Our Sweetest Failure
This is a crisis of compassion, requiring not a change in laws or government, but of hearts. We can look at the children with stolen futures, at an entire continent whose futures hang in the balance, and ask questions of God. Or we can look at the same problems, and realize that these are God's questions to us. Who cares about AIDS in Africa?
Phillip Yancey, in "Cry the Beloved Continent"
Phillip Yancey, in "Cry the Beloved Continent"
Even two months later, her eyes were there when I closed mine, Fanning the flies away, I covered her thin legs with her sweater. Her own loving mother mopped her brow and gave her tiny sips of passionfruit juice.
She had not kept food down in weeks. We had tried two different government health agencies in Soroti, the town nearest to our village in northeastern Uganda, but both were overwhelmed with clients. One had plenty of medication, but was staffed by high school graduates who didn't seem to know what to do. The other agency had no medication and just didn't care. Much too weak to make the long, bumpy van trip from the village to our doctor in Kampala, Betty was admitted to Soroti Hospital…where the beds are 18 inches apart. Family caregivers sleep under the beds on mats among the kerosene lanterns.
The mosquitoes are thick. And the assigned government doctor never came.
Ketty Melissa is 9, and we met her and her mom seven months earlier. She was wide eyed with wonder when we brought her to see electric lights and the streets of Soroti town for the first time in her life. Her first time to sleep in a bed was when she shared a room with me that night. She ate two bites of breakfast the next morning, and asked if she could take the rest of it home for Mom. The connection between mother and sole surviving daughter didn't need words: they touched using their eyes.
Those eyes. During healthier times, they begged me to take care of her daughter after she was gone. She thought about Ketty Melissa all day long. What would become of her little girl with no father, and no mother?
In the final weeks, Betty's eyes looked past me. They winced ever so slightly as she leaned on her mother, shuffling to our breakfast table when she visited our home. They shut weakly as she was scooped up like a child when her steps faltered at the clinic. And they stared lifelessly as she struggled to get the words out. "She is worried of her daughter," I was told. Her fears were for Ketty. By lantern light at midnight the night before Betty died, we again assured her that Village2Village would continue to care for Ketty. I don't think her eyes saw anything then; I just hoped she could feel my hand holding hers. And at dawn, when the hospital called our manager to let him know she was gone, he wrapped Betty's body in the blue flowered sheet we had given her earlier and helped carry her out. Her body traveled over the bumpy village road in the bed of a pickup truck. It was also filled with a rented tent for our Vacation Bible School camp scheduled to begin two hours later, involving hundreds of children. Death and life in the same truck. TIA… This is Africa.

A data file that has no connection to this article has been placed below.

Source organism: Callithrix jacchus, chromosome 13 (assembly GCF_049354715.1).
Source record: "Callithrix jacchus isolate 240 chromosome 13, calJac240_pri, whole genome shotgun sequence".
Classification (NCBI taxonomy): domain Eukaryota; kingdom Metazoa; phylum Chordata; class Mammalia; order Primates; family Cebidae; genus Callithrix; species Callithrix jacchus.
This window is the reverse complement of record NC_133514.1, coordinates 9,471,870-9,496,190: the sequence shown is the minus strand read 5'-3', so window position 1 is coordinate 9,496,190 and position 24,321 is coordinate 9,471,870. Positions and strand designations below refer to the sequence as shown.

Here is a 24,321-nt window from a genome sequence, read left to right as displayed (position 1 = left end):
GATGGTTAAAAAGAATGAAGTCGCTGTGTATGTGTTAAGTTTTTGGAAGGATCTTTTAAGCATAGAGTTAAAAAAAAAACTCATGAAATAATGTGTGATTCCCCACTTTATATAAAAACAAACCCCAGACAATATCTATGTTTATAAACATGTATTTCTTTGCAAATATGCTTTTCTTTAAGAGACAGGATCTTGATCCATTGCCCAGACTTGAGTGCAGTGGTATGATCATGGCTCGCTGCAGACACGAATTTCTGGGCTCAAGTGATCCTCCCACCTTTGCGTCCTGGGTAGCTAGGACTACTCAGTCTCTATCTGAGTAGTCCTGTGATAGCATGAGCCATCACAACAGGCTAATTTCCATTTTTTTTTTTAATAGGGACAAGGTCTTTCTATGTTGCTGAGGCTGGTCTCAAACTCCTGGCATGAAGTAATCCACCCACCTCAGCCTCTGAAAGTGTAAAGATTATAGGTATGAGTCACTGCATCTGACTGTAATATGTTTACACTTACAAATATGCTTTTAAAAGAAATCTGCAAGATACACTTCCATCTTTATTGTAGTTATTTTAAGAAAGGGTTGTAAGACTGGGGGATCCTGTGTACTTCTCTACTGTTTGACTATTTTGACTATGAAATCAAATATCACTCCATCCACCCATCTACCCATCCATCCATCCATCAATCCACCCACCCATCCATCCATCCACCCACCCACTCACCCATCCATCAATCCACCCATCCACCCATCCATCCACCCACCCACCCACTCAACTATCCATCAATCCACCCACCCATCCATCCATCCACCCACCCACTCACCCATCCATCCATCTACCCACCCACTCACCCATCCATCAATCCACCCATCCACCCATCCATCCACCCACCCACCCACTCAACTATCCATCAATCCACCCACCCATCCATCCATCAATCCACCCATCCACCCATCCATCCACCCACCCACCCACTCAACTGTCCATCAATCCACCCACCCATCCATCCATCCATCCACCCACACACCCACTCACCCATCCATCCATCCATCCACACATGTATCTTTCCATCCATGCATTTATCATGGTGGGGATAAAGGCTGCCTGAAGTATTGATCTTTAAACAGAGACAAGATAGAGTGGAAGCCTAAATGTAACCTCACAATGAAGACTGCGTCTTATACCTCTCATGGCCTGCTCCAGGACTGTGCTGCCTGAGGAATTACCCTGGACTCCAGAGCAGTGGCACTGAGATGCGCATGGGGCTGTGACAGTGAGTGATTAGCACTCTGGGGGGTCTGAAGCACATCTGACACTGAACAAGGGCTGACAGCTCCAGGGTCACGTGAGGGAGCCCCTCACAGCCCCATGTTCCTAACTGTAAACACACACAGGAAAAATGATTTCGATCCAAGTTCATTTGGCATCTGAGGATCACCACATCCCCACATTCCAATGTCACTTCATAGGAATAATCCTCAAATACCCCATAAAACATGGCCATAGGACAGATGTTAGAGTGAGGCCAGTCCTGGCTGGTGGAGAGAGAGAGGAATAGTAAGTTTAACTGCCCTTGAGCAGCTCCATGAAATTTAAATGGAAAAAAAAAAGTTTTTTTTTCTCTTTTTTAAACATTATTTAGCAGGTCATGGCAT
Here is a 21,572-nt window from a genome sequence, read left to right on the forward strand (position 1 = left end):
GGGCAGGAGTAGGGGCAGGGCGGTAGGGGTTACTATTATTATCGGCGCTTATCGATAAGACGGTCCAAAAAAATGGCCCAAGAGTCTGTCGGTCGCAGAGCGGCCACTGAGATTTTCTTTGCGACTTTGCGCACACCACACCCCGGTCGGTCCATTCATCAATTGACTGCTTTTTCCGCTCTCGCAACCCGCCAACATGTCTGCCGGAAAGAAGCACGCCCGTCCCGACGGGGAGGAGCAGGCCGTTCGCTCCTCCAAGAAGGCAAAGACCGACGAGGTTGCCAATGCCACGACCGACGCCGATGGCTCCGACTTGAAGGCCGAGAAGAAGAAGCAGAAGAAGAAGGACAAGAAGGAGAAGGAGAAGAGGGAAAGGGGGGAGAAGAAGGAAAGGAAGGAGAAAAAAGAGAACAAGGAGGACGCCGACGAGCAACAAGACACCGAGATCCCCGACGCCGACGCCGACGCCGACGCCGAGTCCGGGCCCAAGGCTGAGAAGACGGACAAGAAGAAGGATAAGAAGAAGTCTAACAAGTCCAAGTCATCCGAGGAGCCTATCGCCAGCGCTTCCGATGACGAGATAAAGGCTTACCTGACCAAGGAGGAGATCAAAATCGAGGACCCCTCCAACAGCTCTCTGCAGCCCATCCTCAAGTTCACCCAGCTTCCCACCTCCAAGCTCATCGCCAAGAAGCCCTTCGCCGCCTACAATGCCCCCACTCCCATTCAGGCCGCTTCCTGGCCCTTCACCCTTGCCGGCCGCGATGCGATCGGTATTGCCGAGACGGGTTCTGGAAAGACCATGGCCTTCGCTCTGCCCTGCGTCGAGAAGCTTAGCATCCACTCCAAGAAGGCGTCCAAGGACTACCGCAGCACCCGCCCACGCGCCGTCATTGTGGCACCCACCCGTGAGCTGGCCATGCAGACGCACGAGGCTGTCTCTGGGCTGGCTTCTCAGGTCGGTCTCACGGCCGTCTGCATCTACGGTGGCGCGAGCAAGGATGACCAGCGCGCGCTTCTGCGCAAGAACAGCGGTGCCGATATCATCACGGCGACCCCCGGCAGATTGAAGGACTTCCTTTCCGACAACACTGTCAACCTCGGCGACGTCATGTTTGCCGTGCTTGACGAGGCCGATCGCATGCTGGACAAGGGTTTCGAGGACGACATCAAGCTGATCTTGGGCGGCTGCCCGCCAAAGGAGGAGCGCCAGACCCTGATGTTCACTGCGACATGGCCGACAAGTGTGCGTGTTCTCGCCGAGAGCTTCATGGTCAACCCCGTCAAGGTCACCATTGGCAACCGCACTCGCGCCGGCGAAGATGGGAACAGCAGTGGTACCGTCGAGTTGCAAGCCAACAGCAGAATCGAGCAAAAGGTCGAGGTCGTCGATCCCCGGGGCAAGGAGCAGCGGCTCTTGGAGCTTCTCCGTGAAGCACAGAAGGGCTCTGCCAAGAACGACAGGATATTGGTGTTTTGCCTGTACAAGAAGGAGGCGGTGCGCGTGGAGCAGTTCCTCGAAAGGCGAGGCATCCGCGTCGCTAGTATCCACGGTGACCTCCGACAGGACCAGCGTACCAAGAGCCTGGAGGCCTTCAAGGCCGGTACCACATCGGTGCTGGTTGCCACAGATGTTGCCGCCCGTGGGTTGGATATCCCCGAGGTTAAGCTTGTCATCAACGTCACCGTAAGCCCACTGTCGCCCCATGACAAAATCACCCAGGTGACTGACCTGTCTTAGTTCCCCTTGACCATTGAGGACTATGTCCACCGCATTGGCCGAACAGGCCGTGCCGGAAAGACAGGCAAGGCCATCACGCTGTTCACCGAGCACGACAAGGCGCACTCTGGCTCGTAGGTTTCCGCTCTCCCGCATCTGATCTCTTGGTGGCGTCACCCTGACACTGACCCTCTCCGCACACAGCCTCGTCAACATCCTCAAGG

Her funeral was huge; more than five hundred people attended. Since everyone needs to be fed, this can be the final straw for an African family…already drained economically by the illness of a loved one, they often sell the remaining animals or land they have to buy rice or beans to feed the guests. Those who haven't eaten recently make sure they come to the burial.
They introduced Betty's relatives one by one. They introduced each of our staff and our American team, thanking us for our prayers and care for the family. They introduced the local leaders, the clergy and all the important people. And… they forgot to introduce Ketty, Betty's only child. Even in the best of communities, orphans are unseen. Yet she was seen—Our Village2Village children, staff, visiting team and our own kids from America surrounded and cried with Ketty as she mourned her mom. A staff member rubbed her back throughout the funeral. Our caseworkers visited her and spent time with her and her grandparents in the last weeks. Her sponsors sent words of encouragement and a soft toy to hug. And although Ketty lost her mom despite all that was tried, she knew that her mother's life was precious. We cannot always succeed in this fight, but we can always value each life.
Who cares about AIDS in Africa? Those of you who have partnered with us to bring compassion to those this illness leaves behind can answer confidently, "WE DO." On behalf of Adeke Betty and Ketty Melissa, thank you for your heart.
Written in 2006 by Laurie Kroll. In 2007, we hired coordinators for "Hope Ministry" to work with our 20 guardians with serious medical needs, and haven't lost another guardian in the Hope program since that time.